Contributed by Carol Huang

The recent news about former president Jimmy Carter’s cancer has stopped spreading and is “responding well to treatment,” has drawn great attention to immunotherapy.

Carter, 91, announced in August that four spots of cancer, melanoma had spread to his brain. Then in early December he was told that recent tests have shown there is no evidence of new malignancy, and his original problem is responding well to treatment. Carter said he will continue taking his regular 3-week immunotherapy treatments of the cancer drug pembrolizuma, which has shown promise in the treatment of melanoma.

What is Immunotherapy? Immunotherapy is the treatment of disease by inducing, enhancing, or suppressing an immune response. Activation immunotherapies are to elicit or amplify an immune response; while suppression immunotherapies are to reduce or suppress immune response.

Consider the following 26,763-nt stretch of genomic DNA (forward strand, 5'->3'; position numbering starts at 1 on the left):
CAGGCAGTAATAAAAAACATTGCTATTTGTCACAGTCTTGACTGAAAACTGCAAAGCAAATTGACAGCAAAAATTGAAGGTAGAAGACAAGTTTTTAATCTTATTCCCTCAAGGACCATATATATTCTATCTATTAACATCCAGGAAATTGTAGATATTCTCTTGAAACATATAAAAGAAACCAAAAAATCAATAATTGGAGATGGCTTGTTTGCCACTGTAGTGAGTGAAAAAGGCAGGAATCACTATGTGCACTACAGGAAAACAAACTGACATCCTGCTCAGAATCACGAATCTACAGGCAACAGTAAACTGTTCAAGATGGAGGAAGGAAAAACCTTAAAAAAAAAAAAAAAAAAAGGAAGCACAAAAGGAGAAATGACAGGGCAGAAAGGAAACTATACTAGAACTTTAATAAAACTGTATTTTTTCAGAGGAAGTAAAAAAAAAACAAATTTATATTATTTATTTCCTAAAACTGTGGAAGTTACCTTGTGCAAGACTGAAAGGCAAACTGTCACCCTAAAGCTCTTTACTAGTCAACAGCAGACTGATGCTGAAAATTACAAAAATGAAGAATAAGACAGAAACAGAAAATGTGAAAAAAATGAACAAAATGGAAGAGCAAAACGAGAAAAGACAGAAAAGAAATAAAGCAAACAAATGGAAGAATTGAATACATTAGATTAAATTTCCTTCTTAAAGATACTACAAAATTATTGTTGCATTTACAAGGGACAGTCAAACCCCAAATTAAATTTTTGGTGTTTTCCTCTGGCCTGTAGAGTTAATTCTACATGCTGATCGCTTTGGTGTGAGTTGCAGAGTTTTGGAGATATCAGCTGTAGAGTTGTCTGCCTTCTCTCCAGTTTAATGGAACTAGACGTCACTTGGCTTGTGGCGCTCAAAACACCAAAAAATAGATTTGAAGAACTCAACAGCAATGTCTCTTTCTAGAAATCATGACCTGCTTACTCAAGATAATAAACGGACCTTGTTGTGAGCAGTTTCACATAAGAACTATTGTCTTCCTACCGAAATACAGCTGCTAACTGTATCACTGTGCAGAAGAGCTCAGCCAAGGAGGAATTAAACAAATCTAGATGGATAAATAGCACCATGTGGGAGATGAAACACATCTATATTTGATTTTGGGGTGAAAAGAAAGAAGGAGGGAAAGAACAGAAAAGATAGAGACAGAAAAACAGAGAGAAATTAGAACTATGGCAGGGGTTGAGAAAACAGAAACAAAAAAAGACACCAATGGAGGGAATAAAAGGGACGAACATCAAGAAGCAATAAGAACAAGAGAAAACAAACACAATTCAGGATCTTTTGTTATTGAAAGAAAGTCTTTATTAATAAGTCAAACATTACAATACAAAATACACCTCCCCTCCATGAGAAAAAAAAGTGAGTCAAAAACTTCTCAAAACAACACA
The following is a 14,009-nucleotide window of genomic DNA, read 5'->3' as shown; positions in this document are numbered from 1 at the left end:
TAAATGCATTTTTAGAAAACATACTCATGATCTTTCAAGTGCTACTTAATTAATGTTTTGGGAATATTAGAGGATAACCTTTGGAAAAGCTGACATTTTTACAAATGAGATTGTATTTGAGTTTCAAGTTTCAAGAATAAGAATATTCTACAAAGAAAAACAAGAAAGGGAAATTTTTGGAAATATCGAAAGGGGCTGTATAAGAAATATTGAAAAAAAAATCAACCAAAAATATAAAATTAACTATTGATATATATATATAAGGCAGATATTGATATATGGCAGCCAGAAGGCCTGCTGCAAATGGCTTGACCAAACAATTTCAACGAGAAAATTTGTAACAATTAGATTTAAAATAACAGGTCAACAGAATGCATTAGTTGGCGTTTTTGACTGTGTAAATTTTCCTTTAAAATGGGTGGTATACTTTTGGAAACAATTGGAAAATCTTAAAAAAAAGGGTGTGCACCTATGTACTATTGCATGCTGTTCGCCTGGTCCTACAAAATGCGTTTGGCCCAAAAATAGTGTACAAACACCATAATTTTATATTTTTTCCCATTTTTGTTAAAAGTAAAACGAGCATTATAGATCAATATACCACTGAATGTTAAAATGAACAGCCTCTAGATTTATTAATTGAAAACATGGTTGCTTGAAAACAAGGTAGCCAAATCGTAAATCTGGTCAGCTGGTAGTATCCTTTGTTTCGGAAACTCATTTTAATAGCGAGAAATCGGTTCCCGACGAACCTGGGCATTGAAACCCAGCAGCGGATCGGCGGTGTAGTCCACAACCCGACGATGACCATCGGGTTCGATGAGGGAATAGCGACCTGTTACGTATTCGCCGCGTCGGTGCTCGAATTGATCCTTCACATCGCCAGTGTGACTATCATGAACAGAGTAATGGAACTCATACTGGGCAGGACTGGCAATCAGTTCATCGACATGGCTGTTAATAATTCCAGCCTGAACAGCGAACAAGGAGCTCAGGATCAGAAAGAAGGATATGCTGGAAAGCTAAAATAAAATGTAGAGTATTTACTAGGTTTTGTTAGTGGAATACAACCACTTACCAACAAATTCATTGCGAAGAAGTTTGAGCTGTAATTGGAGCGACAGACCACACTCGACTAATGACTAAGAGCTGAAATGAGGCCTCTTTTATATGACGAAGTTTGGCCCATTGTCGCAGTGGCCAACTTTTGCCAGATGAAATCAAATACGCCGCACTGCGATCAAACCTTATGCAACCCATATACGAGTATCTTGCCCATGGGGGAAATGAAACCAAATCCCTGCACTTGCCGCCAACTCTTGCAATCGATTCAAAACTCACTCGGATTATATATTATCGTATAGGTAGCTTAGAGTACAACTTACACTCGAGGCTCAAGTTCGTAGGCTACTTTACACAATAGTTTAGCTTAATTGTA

Activation cancer immunotherapy attempts to stimulate the immune system to reject and destroy tumors. Cell-based immunotherapies are proven to be effective for some cancers. Immune effector cells such as lymphocytes, macrophages, dendritic cells, natural killer cells (NK Cell), cytotoxic T lymphocytes (CTL), etc., work together to defend the body against cancer by targeting abnormal antigens expressed on the surface of the tumor due to mutation. Immune suppression dampens an abnormal immune response in autoimmune diseases or reduces a normal immune response to prevent rejection of transplanted organs or cells.

The key for Carter’s promising result is his body’s immune system, cancer cells are responding well to the treatment.

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